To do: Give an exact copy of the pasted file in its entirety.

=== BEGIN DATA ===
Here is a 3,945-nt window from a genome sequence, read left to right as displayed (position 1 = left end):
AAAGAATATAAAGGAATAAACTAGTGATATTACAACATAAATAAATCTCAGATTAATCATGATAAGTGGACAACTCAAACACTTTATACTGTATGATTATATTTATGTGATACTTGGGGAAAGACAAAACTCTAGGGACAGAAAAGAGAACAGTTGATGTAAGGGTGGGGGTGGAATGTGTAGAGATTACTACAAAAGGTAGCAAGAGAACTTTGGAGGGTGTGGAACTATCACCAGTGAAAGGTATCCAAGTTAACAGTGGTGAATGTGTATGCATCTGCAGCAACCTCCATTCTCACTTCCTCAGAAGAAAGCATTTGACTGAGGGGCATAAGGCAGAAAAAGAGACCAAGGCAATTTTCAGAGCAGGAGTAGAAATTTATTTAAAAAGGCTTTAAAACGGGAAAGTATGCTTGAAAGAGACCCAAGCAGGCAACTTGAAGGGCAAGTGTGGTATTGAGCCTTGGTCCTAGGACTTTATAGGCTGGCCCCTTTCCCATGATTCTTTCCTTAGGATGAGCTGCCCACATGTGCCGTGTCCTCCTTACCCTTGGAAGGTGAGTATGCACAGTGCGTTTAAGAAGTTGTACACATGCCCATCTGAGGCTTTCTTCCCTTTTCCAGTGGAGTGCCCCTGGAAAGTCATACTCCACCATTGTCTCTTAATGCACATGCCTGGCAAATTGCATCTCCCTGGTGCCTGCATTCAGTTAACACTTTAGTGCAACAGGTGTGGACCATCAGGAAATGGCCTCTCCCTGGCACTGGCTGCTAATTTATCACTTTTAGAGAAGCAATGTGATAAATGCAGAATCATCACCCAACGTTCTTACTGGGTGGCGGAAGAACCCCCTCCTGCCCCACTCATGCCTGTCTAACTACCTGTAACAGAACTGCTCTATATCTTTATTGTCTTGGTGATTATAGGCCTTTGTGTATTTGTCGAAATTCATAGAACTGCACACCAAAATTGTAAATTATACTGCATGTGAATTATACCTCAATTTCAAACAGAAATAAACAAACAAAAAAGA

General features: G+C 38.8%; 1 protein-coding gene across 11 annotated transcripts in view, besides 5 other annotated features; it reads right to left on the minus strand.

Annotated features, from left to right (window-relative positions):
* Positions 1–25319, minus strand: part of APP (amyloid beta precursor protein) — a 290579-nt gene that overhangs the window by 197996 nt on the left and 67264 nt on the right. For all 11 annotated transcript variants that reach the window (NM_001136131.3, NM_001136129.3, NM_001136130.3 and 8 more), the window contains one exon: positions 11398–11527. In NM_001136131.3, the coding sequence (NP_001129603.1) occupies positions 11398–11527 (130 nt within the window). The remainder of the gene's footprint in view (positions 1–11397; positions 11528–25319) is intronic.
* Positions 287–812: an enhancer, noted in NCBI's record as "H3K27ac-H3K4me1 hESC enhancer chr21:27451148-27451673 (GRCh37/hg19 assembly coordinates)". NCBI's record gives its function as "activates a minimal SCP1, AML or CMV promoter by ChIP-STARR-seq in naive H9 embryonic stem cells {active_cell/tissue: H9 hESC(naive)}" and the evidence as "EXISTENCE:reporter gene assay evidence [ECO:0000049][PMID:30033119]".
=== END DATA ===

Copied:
Here is a 3,945-nt window from a genome sequence, read left to right as displayed (position 1 = left end):
AAAGAATATAAAGGAATAAACTAGTGATATTACAACATAAATAAATCTCAGATTAATCATGATAAGTGGACAACTCAAACACTTTATACTGTATGATTATATTTATGTGATACTTGGGGAAAGACAAAACTCTAGGGACAGAAAAGAGAACAGTTGATGTAAGGGTGGGGGTGGAATGTGTAGAGATTACTACAAAAGGTAGCAAGAGAACTTTGGAGGGTGTGGAACTATCACCAGTGAAAGGTATCCAAGTTAACAGTGGTGAATGTGTATGCATCTGCAGCAACCTCCATTCTCACTTCCTCAGAAGAAAGCATTTGACTGAGGGGCATAAGGCAGAAAAAGAGACCAAGGCAATTTTCAGAGCAGGAGTAGAAATTTATTTAAAAAGGCTTTAAAACGGGAAAGTATGCTTGAAAGAGACCCAAGCAGGCAACTTGAAGGGCAAGTGTGGTATTGAGCCTTGGTCCTAGGACTTTATAGGCTGGCCCCTTTCCCATGATTCTTTCCTTAGGATGAGCTGCCCACATGTGCCGTGTCCTCCTTACCCTTGGAAGGTGAGTATGCACAGTGCGTTTAAGAAGTTGTACACATGCCCATCTGAGGCTTTCTTCCCTTTTCCAGTGGAGTGCCCCTGGAAAGTCATACTCCACCATTGTCTCTTAATGCACATGCCTGGCAAATTGCATCTCCCTGGTGCCTGCATTCAGTTAACACTTTAGTGCAACAGGTGTGGACCATCAGGAAATGGCCTCTCCCTGGCACTGGCTGCTAATTTATCACTTTTAGAGAAGCAATGTGATAAATGCAGAATCATCACCCAACGTTCTTACTGGGTGGCGGAAGAACCCCCTCCTGCCCCACTCATGCCTGTCTAACTACCTGTAACAGAACTGCTCTATATCTTTATTGTCTTGGTGATTATAGGCCTTTGTGTATTTGTCGAAATTCATAGAACTGCACACCAAAATTGTAAATTATACTGCATGTGAATTATACCTCAATTTCAAACAGAAATAAACAAACAAAAAAGA

General features: G+C 38.8%; 1 protein-coding gene across 11 annotated transcripts in view, besides 5 other annotated features; it reads right to left on the minus strand.

Annotated features, from left to right (window-relative positions):
* Positions 1–25319, minus strand: part of APP (amyloid beta precursor protein) — a 290579-nt gene that overhangs the window by 197996 nt on the left and 67264 nt on the right. For all 11 annotated transcript variants that reach the window (NM_001136131.3, NM_001136129.3, NM_001136130.3 and 8 more), the window contains one exon: positions 11398–11527. In NM_001136131.3, the coding sequence (NP_001129603.1) occupies positions 11398–11527 (130 nt within the window). The remainder of the gene's footprint in view (positions 1–11397; positions 11528–25319) is intronic.
* Positions 287–812: an enhancer, noted in NCBI's record as "H3K27ac-H3K4me1 hESC enhancer chr21:27451148-27451673 (GRCh37/hg19 assembly coordinates)". NCBI's record gives its function as "activates a minimal SCP1, AML or CMV promoter by ChIP-STARR-seq in naive H9 embryonic stem cells {active_cell/tissue: H9 hESC(naive)}" and the evidence as "EXISTENCE:reporter gene assay evidence [ECO:0000049][PMID:30033119]".